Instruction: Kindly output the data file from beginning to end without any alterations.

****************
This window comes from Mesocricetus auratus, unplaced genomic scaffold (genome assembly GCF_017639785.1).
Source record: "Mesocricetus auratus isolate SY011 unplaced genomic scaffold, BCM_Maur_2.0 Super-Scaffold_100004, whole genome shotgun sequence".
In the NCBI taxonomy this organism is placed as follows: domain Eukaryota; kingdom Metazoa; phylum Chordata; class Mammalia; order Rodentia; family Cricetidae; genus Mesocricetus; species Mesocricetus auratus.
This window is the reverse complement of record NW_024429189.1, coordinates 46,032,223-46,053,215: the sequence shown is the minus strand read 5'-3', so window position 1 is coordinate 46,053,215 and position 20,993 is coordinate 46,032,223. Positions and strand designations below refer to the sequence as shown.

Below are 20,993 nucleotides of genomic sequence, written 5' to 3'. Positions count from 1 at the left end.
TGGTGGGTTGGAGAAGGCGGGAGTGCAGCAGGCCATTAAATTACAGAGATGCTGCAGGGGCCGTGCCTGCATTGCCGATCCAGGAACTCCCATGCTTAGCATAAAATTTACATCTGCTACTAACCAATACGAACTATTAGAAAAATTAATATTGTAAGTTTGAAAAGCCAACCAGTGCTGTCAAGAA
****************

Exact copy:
This window comes from Mesocricetus auratus, unplaced genomic scaffold (genome assembly GCF_017639785.1).
Source record: "Mesocricetus auratus isolate SY011 unplaced genomic scaffold, BCM_Maur_2.0 Super-Scaffold_100004, whole genome shotgun sequence".
In the NCBI taxonomy this organism is placed as follows: domain Eukaryota; kingdom Metazoa; phylum Chordata; class Mammalia; order Rodentia; family Cricetidae; genus Mesocricetus; species Mesocricetus auratus.
This window is the reverse complement of record NW_024429189.1, coordinates 46,032,223-46,053,215: the sequence shown is the minus strand read 5'-3', so window position 1 is coordinate 46,053,215 and position 20,993 is coordinate 46,032,223. Positions and strand designations below refer to the sequence as shown.

Below are 20,993 nucleotides of genomic sequence, written 5' to 3'. Positions count from 1 at the left end.
TGGTGGGTTGGAGAAGGCGGGAGTGCAGCAGGCCATTAAATTACAGAGATGCTGCAGGGGCCGTGCCTGCATTGCCGATCCAGGAACTCCCATGCTTAGCATAAAATTTACATCTGCTACTAACCAATACGAACTATTAGAAAAATTAATATTGTAAGTTTGAAAAGCCAACCAGTGCTGTCAAGAA